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Not so fast, but very furious – U.S. officials have been checked by the latest move on the part of the Russian government to grant Edward Snowden a year’s asylum. This is not so much cat and mouse as better feline against tricked feline, a combination of various animals and self-interested entities who want Snowden for various reasons. That said, having navigated the labyrinth that is Russian bureaucracy, Snowden finds himself with some paperwork and temporary sanctuary.
With that paperwork, Snowden neatly slipped out of Shremetyevo airport. Lawyer Anatoly Kucherena told AFP that, “Snowden has left Sheremetyevo airport. He has just been given a certificate that he has been awarded temporary asylum in Russia for one year.” He will be helped, according to his legal help, by “American friends”.
The timing of Snowden has been near meticulous. Disclosures have been scattered like well-timed gifts of merit. True, for a time, it looked like he had slipped in his estimation – the sharp thinking had been blunted after American power pressed, and to some extent succeeded, in encircling him. The Bolivian President Evo Morales fumed. The European authorities complied in attempting to search the plane flown by a sovereign head of state. But from the curiosity that is Sheremetyevo, he managed to resist and ultimately deflect those who so desperately wanted him.
White House spokesman Jay Carney had to put up a brave front, but claimed that the U.S. was “extremely disappointed.” The “reset” with Moscow is not quite setting according to plan. It was imperative now that Washington evaluate “the utility of a summit in light of this.”
Robert Menendez of the U.S. Senate Foreign Relations Committee had little patience, claiming that Snowden was “a fugitive who belongs in a United States courtroom, not a free man deserving of asylum in Russia.” Of course, Menendez is simply doing what his colleagues have had a compulsion doing: presume guilt, scream blue murder and hope for the worst.
Time and time again, Snowden’s disclosures have caught the clay-footed dunces in Washington unawares. The shadow of criminality is a long one – it stretches from Washington to Canberra, and bores its way through Europe. Rather than implicating Snowden, it does the opposite. It is the mirror of guilt for those in denial.
The latest was his revelations about XKeyscore, yet another NSA program that has involved the comprehensive collection of U.S. citizens’ data by means of mass retrieval. The Guardian duly reported that the mechanism allowed analysts to “search with no prior authorisation through vast databases containing emails, online chats and the browsing histories of millions of individuals.”
Surveillance, for the Washington establishment, is not as bad as all that – till the NSA admits it is, casting a good portion of egg at the face of those who should better. True, there is a betrayal here, but it tends to be closer to the sort Julian Assange has noted, that of the “young, technically minded”, the hope stuffed generation that wished Obamania was more than just a manic delusion. With that turkey consumed, we best look elsewhere.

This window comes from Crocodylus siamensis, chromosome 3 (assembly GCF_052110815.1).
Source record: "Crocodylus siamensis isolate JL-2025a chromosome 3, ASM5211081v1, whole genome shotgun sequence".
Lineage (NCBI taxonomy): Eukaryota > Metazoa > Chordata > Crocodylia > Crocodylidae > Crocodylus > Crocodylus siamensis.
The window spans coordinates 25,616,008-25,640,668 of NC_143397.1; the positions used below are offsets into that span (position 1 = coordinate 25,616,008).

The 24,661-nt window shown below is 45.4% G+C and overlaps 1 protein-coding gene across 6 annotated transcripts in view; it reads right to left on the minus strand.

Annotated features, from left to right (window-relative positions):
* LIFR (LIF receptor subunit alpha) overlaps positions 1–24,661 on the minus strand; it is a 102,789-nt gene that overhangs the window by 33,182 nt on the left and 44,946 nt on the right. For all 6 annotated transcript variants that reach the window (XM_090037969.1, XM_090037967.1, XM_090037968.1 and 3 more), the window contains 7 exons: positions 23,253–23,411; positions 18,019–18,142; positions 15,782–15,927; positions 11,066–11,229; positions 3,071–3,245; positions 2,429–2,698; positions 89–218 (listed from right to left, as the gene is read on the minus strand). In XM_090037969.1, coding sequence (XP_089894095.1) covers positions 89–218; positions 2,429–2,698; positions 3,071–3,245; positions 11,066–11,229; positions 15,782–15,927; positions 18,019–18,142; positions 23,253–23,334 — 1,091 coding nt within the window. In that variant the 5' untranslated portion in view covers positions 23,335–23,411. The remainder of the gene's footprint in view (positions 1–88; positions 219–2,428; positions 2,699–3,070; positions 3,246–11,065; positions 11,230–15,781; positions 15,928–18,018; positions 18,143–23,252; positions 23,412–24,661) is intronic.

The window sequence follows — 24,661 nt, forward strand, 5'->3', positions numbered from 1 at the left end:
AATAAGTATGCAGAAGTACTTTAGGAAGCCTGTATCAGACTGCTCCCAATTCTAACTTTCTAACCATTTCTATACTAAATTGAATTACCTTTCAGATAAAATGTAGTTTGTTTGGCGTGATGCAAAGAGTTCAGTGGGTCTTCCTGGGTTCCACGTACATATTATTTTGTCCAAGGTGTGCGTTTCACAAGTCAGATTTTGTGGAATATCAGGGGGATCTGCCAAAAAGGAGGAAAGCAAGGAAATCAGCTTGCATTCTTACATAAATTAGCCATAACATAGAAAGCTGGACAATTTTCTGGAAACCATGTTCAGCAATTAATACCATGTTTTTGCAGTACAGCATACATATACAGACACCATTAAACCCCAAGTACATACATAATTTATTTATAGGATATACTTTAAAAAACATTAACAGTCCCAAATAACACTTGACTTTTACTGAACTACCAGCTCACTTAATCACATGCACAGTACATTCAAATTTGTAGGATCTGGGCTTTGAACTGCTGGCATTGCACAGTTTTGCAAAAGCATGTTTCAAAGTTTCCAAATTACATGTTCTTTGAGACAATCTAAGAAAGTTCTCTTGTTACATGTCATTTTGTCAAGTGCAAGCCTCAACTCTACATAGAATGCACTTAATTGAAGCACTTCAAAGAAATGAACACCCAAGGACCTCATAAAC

The NSA’s own response in a statement asserts that, while Snowden is correct in terms of disclosing the data retrieval program, “the implication that NSA’s collection is arbitrary and unconstrained is false. NSA’s activities are focused and specifically deployed against – and only against – legitimate intelligence targets” (Washington Post, Jul 31). Presumably, friends and enemies are in the jumbled mix. They are not to know.
As if to cover its tracks, the NSA has also claimed that the operation is limited. XKeyscore is only used by “those personnel who require access for their assigned tasks.” Every well qualified thief needs a good crowbar and a few other handy implements.
The Obama security establishment has undergone a dramatic mummification. Snowden was good enough to remind us that the bandages were already well and truly applied. The tomb has been open. The bodies are turning to dust.
Snowden has also reminded his detractors about those “international duties which transcend the national obligations of obedience” (Time, Jul 13). Nazi Germany’s officials were told of it, and several made the journey to the gallows for not abiding by them. The criminally delinquent detractors of a democratic state can also receive similar treatment. The legacy of the Nuremberg trials should impress themselves like streaks of thunder. Snowden “did what I believe right and began a campaign to correct this wrongdoing.”
He is not the only one to refer to the Nuremberg precedent in recent years. Lt. Ehren Watada of Washington State was of similar mind, refusing a deployment to Iraq in 2006 on the basis that the war was marred by illegality. Snowden has reached into the treasure trove of international law, as well as he might. The government of his home country has attempted to delegitimise him; why not return the favour by citing the Universal Declaration of Human Rights, which reminds us that “no one shall be subjected to arbitrary interference with his privacy, family, home or correspondence”? And that is just the start.
In any case, we are bound to see a whole range of “revelations” (are we truly surprised anymore?) come March, when Glenn Greenwald will release his bomb heavy publication with Metropolitan Books. The publishing house has a record of releasing tomes that thumb the establishment with a degree of disdain. Brace yourselves.
Binoy Kampmark was a Commonwealth Scholar at Selwyn College, Cambridge. He lectures at RMIT University, Melbourne. Email: firstname.lastname@example.org